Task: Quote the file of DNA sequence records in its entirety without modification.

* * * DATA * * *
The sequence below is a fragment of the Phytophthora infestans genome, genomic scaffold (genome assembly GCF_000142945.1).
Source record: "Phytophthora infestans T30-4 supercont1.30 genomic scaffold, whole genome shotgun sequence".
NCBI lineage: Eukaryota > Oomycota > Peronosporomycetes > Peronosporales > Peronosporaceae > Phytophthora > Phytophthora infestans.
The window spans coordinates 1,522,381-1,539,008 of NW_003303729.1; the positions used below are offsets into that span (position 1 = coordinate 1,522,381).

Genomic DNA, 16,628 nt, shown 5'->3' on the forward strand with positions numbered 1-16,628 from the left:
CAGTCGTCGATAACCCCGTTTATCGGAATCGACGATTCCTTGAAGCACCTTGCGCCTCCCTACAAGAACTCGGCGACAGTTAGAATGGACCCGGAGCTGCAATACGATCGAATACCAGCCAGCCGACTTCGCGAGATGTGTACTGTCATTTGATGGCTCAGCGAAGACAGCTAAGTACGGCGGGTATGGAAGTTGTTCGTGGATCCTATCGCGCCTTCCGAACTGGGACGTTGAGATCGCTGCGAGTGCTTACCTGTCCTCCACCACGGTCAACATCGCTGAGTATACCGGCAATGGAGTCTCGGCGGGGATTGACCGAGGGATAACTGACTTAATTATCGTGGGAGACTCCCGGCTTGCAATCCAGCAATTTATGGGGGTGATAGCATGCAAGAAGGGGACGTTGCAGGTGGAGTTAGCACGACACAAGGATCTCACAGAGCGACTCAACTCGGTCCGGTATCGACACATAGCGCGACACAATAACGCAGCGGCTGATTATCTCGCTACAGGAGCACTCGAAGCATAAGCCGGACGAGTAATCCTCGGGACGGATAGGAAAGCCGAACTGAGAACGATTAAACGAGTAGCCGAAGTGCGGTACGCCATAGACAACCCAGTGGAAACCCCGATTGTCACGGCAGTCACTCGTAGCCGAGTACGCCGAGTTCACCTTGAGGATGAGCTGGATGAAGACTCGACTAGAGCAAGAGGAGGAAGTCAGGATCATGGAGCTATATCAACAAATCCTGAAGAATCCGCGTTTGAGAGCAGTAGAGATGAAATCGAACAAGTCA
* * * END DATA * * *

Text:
The sequence below is a fragment of the Phytophthora infestans genome, genomic scaffold (genome assembly GCF_000142945.1).
Source record: "Phytophthora infestans T30-4 supercont1.30 genomic scaffold, whole genome shotgun sequence".
NCBI lineage: Eukaryota > Oomycota > Peronosporomycetes > Peronosporales > Peronosporaceae > Phytophthora > Phytophthora infestans.
The window spans coordinates 1,522,381-1,539,008 of NW_003303729.1; the positions used below are offsets into that span (position 1 = coordinate 1,522,381).

Genomic DNA, 16,628 nt, shown 5'->3' on the forward strand with positions numbered 1-16,628 from the left:
CAGTCGTCGATAACCCCGTTTATCGGAATCGACGATTCCTTGAAGCACCTTGCGCCTCCCTACAAGAACTCGGCGACAGTTAGAATGGACCCGGAGCTGCAATACGATCGAATACCAGCCAGCCGACTTCGCGAGATGTGTACTGTCATTTGATGGCTCAGCGAAGACAGCTAAGTACGGCGGGTATGGAAGTTGTTCGTGGATCCTATCGCGCCTTCCGAACTGGGACGTTGAGATCGCTGCGAGTGCTTACCTGTCCTCCACCACGGTCAACATCGCTGAGTATACCGGCAATGGAGTCTCGGCGGGGATTGACCGAGGGATAACTGACTTAATTATCGTGGGAGACTCCCGGCTTGCAATCCAGCAATTTATGGGGGTGATAGCATGCAAGAAGGGGACGTTGCAGGTGGAGTTAGCACGACACAAGGATCTCACAGAGCGACTCAACTCGGTCCGGTATCGACACATAGCGCGACACAATAACGCAGCGGCTGATTATCTCGCTACAGGAGCACTCGAAGCATAAGCCGGACGAGTAATCCTCGGGACGGATAGGAAAGCCGAACTGAGAACGATTAAACGAGTAGCCGAAGTGCGGTACGCCATAGACAACCCAGTGGAAACCCCGATTGTCACGGCAGTCACTCGTAGCCGAGTACGCCGAGTTCACCTTGAGGATGAGCTGGATGAAGACTCGACTAGAGCAAGAGGAGGAAGTCAGGATCATGGAGCTATATCAACAAATCCTGAAGAATCCGCGTTTGAGAGCAGTAGAGATGAAATCGAACAAGTCA